The otherwise clear line between fanmade product and professional creation tends to get fuzzier as people take the project more seriously. Take The Nameless Mod, a massive and ambitious mod for Deus Ex built by fans, for fans, and about fans. The fandom itself is the world of TNM, and as silly as it sounds the concept is played amazingly straight, yet done surprisingly well. Even if you peel back the internet setting and nested conspiracies, you’ll still find a well-built campaign at the core, as deep and replayable as Deus Ex at its best.
This will be a touch less formal than the usual review, given the unique status of the game and my difficulty in staying objective about Jesus 2 Deus Ex. We’re going to buck the normal scoring thing just this once and I may sound a bit more biased than usual. Can you go with that? Cool.
Anyway, fandom-as-concept isn’t an exaggeration. With the website PlanetDeusEx as its setting, TNM drops you in a virtual city representing the forum and its denizens. Governed by a trio of invincible moderators, Forum City is thrown into chaos with the abduction of one of them – Deus Diablo, a Walton Simons look-a-like with a flaming sword – by forces and means unknown. With one short, the other two lack the authority to ban anyone, and are too busy keeping the peace directly to investigate. A retired PDX agent (Trestkon, the player) is called back into action as an independent contractor, and it’s on him to track down Diablo, find the culprit, and uncover the conspiracy that undoubtedly awaits at the center of it all. Meanwhile, the overtly corrupt Scara B. King, CEO of the mega-conglomerate WorldCorp, has his own plans for the returning agent and Forum City at large.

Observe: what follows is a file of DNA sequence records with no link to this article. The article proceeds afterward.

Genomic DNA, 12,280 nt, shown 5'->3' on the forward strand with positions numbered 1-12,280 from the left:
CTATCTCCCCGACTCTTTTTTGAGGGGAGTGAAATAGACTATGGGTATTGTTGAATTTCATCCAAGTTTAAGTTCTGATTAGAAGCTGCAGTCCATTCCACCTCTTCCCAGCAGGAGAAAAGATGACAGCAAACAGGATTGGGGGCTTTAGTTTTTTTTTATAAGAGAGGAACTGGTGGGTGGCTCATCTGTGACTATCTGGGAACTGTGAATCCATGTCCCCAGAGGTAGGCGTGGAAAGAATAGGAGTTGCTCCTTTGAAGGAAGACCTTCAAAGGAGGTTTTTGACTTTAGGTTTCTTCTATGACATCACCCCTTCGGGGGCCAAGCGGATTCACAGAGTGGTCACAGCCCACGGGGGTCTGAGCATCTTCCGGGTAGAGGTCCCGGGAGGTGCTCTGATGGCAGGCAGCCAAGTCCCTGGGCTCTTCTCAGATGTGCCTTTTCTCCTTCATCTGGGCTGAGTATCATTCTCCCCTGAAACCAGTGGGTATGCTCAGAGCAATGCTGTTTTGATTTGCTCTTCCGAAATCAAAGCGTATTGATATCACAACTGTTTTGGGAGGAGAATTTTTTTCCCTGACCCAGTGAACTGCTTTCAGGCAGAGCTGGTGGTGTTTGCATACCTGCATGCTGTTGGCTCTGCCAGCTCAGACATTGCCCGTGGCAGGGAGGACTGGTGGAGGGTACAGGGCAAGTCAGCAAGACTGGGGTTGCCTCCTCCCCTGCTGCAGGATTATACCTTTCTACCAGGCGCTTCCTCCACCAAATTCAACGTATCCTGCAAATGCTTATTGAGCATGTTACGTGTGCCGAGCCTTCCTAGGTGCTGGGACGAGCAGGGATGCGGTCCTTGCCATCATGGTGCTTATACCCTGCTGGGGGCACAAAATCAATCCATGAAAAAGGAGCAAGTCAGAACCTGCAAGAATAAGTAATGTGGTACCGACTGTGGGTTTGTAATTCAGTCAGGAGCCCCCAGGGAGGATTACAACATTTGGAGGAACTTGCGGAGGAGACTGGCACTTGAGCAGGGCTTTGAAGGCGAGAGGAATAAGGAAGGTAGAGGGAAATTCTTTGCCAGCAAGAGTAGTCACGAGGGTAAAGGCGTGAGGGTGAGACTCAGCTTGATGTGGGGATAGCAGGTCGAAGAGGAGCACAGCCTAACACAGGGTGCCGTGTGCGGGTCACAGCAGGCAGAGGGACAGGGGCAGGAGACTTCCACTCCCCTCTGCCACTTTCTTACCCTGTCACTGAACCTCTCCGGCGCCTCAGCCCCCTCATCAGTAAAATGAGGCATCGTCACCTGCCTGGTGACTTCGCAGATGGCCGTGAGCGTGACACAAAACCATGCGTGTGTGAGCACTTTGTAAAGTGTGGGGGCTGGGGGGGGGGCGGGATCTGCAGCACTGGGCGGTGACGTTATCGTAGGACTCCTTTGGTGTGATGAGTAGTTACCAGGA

|Guns. Lots of gu… wait, what do you mean I gotta pay for them?!|
Gameplay wise, it’s Deus Ex. If you don’t know what that means by now, you’re probably not the target audience here, but basically it’s a first-person shooter with character building and Six Million Dollar Man-style customization. The tutorial has been revamped to explain TNM‘s new features and gadgets, not the least of which is a trainable skill for fighting bare-handed. Common chemicals can be mixed into molotov cocktails, which relies on demolitions training. Books and newspapers now have multiple pages of text, and augmentation canisters can now upgrade identical augs. One of the neatest new tricks is a security camera type controlled by an accessible security room, and you can disable the camera just by taking out the guards operating it. The additions don’t radically alter the gameplay, but they fit in smoothly and make one wonder why they weren’t included in Deus Ex in the first place.